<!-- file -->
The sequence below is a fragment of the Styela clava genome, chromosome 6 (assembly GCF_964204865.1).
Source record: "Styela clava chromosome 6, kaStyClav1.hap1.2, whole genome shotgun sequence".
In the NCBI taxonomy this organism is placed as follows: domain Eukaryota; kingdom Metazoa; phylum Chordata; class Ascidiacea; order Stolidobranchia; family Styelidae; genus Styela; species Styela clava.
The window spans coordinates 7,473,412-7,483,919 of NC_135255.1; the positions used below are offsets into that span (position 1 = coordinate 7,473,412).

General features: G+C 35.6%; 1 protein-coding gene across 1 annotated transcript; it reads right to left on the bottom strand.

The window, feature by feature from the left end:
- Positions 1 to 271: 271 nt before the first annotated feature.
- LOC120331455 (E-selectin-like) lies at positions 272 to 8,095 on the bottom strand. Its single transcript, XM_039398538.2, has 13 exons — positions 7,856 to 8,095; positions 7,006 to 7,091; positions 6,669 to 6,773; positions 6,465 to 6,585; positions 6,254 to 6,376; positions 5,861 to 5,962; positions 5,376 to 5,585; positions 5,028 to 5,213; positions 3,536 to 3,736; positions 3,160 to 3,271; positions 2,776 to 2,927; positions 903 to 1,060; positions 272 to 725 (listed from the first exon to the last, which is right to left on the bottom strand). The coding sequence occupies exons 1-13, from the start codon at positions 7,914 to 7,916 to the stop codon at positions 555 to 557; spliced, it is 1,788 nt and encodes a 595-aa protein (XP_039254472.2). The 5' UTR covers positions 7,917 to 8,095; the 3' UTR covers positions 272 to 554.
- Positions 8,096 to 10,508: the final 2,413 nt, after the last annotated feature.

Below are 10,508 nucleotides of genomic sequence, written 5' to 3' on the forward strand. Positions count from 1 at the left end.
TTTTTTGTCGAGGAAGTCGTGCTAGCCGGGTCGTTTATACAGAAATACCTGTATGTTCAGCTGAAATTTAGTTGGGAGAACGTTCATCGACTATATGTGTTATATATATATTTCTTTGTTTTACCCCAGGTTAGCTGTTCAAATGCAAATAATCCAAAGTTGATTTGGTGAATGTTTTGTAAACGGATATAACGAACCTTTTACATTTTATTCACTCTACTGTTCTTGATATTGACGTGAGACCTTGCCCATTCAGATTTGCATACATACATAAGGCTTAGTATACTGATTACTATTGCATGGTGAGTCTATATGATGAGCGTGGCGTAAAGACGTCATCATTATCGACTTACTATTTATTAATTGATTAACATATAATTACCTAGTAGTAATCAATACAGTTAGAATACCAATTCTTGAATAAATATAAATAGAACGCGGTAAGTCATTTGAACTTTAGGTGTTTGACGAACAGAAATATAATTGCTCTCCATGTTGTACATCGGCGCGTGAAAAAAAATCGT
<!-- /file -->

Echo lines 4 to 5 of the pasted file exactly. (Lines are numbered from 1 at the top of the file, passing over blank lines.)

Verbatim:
The window spans coordinates 7,473,412-7,483,919 of NC_135255.1; the positions used below are offsets into that span (position 1 = coordinate 7,473,412).

General features: G+C 35.6%; 1 protein-coding gene across 1 annotated transcript; it reads right to left on the bottom strand.